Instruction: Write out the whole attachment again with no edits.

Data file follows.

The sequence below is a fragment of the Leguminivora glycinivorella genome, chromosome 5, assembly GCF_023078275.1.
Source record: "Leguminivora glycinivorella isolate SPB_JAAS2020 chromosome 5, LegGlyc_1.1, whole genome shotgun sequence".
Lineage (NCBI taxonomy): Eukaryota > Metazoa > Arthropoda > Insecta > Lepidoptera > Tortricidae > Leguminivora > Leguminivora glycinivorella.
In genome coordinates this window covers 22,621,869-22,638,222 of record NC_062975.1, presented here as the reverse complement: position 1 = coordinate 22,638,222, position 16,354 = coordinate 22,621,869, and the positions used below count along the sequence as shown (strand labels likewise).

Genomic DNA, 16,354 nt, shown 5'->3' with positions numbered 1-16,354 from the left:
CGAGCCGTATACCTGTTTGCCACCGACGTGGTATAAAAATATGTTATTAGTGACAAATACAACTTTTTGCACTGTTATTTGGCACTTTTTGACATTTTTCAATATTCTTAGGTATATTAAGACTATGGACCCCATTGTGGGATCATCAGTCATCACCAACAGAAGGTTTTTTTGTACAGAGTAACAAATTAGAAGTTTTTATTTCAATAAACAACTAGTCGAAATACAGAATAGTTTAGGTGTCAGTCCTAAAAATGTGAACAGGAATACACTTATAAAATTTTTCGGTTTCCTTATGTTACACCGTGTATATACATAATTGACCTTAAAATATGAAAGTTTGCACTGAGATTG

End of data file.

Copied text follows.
The sequence below is a fragment of the Leguminivora glycinivorella genome, chromosome 5, assembly GCF_023078275.1.
Source record: "Leguminivora glycinivorella isolate SPB_JAAS2020 chromosome 5, LegGlyc_1.1, whole genome shotgun sequence".
Lineage (NCBI taxonomy): Eukaryota > Metazoa > Arthropoda > Insecta > Lepidoptera > Tortricidae > Leguminivora > Leguminivora glycinivorella.
In genome coordinates this window covers 22,621,869-22,638,222 of record NC_062975.1, presented here as the reverse complement: position 1 = coordinate 22,638,222, position 16,354 = coordinate 22,621,869, and the positions used below count along the sequence as shown (strand labels likewise).

Genomic DNA, 16,354 nt, shown 5'->3' with positions numbered 1-16,354 from the left:
CGAGCCGTATACCTGTTTGCCACCGACGTGGTATAAAAATATGTTATTAGTGACAAATACAACTTTTTGCACTGTTATTTGGCACTTTTTGACATTTTTCAATATTCTTAGGTATATTAAGACTATGGACCCCATTGTGGGATCATCAGTCATCACCAACAGAAGGTTTTTTTGTACAGAGTAACAAATTAGAAGTTTTTATTTCAATAAACAACTAGTCGAAATACAGAATAGTTTAGGTGTCAGTCCTAAAAATGTGAACAGGAATACACTTATAAAATTTTTCGGTTTCCTTATGTTACACCGTGTATATACATAATTGACCTTAAAATATGAAAGTTTGCACTGAGATTG